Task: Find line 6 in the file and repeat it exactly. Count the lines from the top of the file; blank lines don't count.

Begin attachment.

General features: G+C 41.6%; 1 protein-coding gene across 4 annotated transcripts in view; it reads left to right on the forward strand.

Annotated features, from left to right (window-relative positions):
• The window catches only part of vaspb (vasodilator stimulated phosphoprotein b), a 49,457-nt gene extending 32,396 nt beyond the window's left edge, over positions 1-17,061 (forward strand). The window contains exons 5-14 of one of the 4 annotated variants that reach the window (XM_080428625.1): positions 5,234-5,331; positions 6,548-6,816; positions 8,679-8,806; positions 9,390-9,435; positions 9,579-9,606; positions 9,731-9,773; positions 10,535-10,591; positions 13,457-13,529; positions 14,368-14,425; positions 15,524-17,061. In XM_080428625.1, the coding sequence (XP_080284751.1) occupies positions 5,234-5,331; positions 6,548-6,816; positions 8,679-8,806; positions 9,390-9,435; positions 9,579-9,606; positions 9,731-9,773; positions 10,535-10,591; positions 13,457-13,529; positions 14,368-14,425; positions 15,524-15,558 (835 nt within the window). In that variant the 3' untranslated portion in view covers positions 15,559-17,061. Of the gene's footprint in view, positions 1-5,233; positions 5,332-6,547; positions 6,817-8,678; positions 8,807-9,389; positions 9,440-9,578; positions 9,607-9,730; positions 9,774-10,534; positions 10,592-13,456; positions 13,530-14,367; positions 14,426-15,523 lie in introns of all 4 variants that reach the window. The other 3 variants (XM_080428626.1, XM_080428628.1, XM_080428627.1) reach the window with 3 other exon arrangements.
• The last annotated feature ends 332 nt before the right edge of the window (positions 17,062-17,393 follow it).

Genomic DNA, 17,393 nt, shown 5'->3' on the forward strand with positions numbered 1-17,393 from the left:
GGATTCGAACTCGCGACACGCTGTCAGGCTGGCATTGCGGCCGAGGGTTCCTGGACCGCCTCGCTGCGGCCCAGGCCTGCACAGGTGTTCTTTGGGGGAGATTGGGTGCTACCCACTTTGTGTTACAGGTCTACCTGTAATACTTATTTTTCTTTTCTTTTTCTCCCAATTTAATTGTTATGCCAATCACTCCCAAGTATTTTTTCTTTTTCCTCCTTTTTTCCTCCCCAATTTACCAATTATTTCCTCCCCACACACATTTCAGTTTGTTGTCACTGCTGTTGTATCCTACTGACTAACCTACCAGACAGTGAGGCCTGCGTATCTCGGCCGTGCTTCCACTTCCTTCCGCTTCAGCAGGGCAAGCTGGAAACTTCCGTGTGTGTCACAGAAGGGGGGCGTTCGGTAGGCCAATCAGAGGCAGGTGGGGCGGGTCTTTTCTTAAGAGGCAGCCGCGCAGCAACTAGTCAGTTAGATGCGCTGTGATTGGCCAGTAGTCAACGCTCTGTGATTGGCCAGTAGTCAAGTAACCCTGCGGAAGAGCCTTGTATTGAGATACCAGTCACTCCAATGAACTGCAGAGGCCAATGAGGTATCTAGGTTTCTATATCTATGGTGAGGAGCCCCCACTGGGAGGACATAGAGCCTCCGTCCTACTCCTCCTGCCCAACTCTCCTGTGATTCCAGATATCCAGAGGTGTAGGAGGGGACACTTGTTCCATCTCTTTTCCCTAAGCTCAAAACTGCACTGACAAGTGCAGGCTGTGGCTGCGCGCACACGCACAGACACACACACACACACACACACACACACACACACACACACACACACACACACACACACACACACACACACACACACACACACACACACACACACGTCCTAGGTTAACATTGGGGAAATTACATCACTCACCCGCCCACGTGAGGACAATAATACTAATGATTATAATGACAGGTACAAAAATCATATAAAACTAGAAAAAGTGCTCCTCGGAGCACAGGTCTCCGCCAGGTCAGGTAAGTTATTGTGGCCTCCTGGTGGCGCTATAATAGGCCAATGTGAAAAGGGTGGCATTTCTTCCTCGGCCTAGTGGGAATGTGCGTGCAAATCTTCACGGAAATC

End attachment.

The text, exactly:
GGATTCGAACTCGCGACACGCTGTCAGGCTGGCATTGCGGCCGAGGGTTCCTGGACCGCCTCGCTGCGGCCCAGGCCTGCACAGGTGTTCTTTGGGGGAGATTGGGTGCTACCCACTTTGTGTTACAGGTCTACCTGTAATACTTATTTTTCTTTTCTTTTTCTCCCAATTTAATTGTTATGCCAATCACTCCCAAGTATTTTTTCTTTTTCCTCCTTTTTTCCTCCCCAATTTACCAATTATTTCCTCCCCACACACATTTCAGTTTGTTGTCACTGCTGTTGTATCCTACTGACTAACCTACCAGACAGTGAGGCCTGCGTATCTCGGCCGTGCTTCCACTTCCTTCCGCTTCAGCAGGGCAAGCTGGAAACTTCCGTGTGTGTCACAGAAGGGGGGCGTTCGGTAGGCCAATCAGAGGCAGGTGGGGCGGGTCTTTTCTTAAGAGGCAGCCGCGCAGCAACTAGTCAGTTAGATGCGCTGTGATTGGCCAGTAGTCAACGCTCTGTGATTGGCCAGTAGTCAAGTAACCCTGCGGAAGAGCCTTGTATTGAGATACCAGTCACTCCAATGAACTGCAGAGGCCAATGAGGTATCTAGGTTTCTATATCTATGGTGAGGAGCCCCCACTGGGAGGACATAGAGCCTCCGTCCTACTCCTCCTGCCCAACTCTCCTGTGATTCCAGATATCCAGAGGTGTAGGAGGGGACACTTGTTCCATCTCTTTTCCCTAAGCTCAAAACTGCACTGACAAGTGCAGGCTGTGGCTGCGCGCACACGCACAGACACACACACACACACACACACACACACACACACACACACACACACACACACACACACACACACACACACACACACACACACACACACACACACGTCCTAGGTTAACATTGGGGAAATTACATCACTCACCCGCCCACGTGAGGACAATAATACTAATGATTATAATGACAGGTACAAAAATCATATAAAACTAGAAAAAGTGCTCCTCGGAGCACAGGTCTCCGCCAGGTCAGGTAAGTTATTGTGGCCTCCTGGTGGCGCTATAATAGGCCAATGTGAAAAGGGTGGCATTTCTTCCTCGGCCTAGTGGGAATGTGCGTGCAAATCTTCACGGAAATC